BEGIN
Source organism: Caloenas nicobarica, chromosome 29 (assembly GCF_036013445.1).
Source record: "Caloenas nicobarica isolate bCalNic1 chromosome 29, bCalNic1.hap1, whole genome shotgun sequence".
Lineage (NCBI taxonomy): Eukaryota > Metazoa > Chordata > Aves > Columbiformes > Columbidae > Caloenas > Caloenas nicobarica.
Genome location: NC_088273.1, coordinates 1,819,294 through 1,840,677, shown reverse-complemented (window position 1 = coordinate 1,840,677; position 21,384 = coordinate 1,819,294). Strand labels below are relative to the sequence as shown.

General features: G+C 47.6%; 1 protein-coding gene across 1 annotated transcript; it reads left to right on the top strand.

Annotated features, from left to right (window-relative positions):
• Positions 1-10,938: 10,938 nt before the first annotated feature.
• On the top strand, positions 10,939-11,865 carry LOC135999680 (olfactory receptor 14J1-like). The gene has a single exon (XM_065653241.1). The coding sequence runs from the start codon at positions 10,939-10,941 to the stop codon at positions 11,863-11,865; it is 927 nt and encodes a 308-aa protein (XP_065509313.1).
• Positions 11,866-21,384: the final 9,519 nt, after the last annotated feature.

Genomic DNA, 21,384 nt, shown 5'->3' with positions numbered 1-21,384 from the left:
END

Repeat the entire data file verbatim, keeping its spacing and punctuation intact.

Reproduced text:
Source organism: Caloenas nicobarica, chromosome 29 (assembly GCF_036013445.1).
Source record: "Caloenas nicobarica isolate bCalNic1 chromosome 29, bCalNic1.hap1, whole genome shotgun sequence".
Lineage (NCBI taxonomy): Eukaryota > Metazoa > Chordata > Aves > Columbiformes > Columbidae > Caloenas > Caloenas nicobarica.
Genome location: NC_088273.1, coordinates 1,819,294 through 1,840,677, shown reverse-complemented (window position 1 = coordinate 1,840,677; position 21,384 = coordinate 1,819,294). Strand labels below are relative to the sequence as shown.

General features: G+C 47.6%; 1 protein-coding gene across 1 annotated transcript; it reads left to right on the top strand.

Annotated features, from left to right (window-relative positions):
• Positions 1-10,938: 10,938 nt before the first annotated feature.
• On the top strand, positions 10,939-11,865 carry LOC135999680 (olfactory receptor 14J1-like). The gene has a single exon (XM_065653241.1). The coding sequence runs from the start codon at positions 10,939-10,941 to the stop codon at positions 11,863-11,865; it is 927 nt and encodes a 308-aa protein (XP_065509313.1).
• Positions 11,866-21,384: the final 9,519 nt, after the last annotated feature.

Genomic DNA, 21,384 nt, shown 5'->3' with positions numbered 1-21,384 from the left: